Kitchen Styles / September 20, 2018 / Cade Brown.
Simple architectural details. You may see legs on islands, feet or furniture-style toekicks, crown molding and even a paneled hood, but these details are often restrained in a classic kitchen rather than being over the top and ornate.
Craftsman style, which arose in the early 20th century, was a reaction to the mass-produced fussiness of the Victorian era, and its wholesome simplicity still resonates today. And nowhere is its signature warmth more evident than in the kitchen, the heartbeat of a Craftsman home. It’s impossible to separate form from function in a space done in this style, but Craftsman kitchens are anything but utilitarian — they’re as comforting as a fire on a cold day. Read on for the essential elements you’ll need to create the look.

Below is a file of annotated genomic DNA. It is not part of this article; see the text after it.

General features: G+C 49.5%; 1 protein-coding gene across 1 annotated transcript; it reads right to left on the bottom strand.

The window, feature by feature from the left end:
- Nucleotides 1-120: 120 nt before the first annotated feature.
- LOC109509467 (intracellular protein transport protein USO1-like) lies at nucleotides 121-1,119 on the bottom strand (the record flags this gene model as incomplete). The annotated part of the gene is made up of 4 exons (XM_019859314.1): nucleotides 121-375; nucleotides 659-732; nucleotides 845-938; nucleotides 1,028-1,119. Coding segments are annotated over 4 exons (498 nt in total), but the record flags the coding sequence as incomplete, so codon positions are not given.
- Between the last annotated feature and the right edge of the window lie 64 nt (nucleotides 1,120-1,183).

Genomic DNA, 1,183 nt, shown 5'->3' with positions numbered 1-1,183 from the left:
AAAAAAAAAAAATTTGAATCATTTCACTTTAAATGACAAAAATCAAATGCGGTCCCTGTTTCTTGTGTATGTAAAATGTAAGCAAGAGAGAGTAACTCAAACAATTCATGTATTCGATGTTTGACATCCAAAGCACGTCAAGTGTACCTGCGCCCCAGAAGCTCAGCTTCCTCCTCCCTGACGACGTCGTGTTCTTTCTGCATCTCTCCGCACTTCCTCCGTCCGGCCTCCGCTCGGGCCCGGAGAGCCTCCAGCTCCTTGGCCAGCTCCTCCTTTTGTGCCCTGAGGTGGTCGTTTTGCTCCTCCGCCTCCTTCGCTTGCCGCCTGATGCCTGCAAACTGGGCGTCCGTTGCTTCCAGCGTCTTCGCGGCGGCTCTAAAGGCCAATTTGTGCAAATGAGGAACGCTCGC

Architectural details. Traditional kitchens focus on the details in all areas. There’s a bit of embellishment or adornment everywhere you look, but the best traditional kitchens just feel layered rather than overbearing. Speaking of details, this kitchen has it all — arches, moldings, beam ceilings, framed and raised-panel cabinets, a custom hood surround, chandeliers, furniture-style cabinets and, of course, island legs.
Classic kitchens are timeless and flexible. This comes with other givens, such as neutral color palettes and simple, unfussy details. Sure, a classic kitchen can be deemed too safe for the individualist and too ornate for the purist, but for me it’s like jeans and a white t-shirt: add a beaded necklace and heels or tennis shoes and black blazer and you can make the look your own. (And so can the next homeowner if you’re concerned about resale value.)
You MightAlso Like
Ours Editor Picks ofThe Week